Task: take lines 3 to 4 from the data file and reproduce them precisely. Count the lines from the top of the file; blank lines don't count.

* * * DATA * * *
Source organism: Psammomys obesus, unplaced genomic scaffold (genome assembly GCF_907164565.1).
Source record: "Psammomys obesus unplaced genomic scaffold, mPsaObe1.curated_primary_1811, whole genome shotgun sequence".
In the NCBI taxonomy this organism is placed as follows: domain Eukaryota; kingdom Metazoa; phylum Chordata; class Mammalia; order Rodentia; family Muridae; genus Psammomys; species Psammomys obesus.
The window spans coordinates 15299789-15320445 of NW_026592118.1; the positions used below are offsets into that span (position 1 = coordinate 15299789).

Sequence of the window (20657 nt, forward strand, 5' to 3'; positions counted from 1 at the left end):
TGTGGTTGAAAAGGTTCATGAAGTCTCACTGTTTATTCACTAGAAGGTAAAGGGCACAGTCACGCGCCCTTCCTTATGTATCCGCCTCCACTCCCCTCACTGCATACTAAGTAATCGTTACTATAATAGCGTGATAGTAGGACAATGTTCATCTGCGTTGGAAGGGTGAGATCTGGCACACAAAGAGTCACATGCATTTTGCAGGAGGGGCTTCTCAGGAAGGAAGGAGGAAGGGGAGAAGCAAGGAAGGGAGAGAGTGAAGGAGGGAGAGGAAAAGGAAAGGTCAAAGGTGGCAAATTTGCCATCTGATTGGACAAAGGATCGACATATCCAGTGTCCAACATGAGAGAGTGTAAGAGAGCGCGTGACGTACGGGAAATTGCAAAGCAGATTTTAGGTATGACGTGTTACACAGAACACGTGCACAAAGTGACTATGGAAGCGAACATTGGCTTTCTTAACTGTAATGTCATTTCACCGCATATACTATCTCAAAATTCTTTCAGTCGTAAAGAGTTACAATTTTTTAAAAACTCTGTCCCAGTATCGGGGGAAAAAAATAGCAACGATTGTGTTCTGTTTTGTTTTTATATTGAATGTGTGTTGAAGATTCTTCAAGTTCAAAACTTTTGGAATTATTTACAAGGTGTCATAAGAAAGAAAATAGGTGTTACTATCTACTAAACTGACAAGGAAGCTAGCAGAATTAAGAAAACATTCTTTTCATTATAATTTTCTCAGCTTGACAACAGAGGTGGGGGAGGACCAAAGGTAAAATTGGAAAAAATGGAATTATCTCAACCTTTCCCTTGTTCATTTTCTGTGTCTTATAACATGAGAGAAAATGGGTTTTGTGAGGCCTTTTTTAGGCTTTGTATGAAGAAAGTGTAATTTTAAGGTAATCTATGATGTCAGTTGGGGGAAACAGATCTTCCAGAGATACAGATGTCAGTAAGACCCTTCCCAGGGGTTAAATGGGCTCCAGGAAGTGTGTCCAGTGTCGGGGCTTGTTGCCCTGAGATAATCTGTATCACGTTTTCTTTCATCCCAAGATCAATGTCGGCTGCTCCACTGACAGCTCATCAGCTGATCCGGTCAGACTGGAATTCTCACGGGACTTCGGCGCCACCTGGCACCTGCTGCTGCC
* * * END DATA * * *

In the NCBI taxonomy this organism is placed as follows: domain Eukaryota; kingdom Metazoa; phylum Chordata; class Mammalia; order Rodentia; family Muridae; genus Psammomys; species Psammomys obesus.
The window spans coordinates 15299789-15320445 of NW_026592118.1; the positions used below are offsets into that span (position 1 = coordinate 15299789).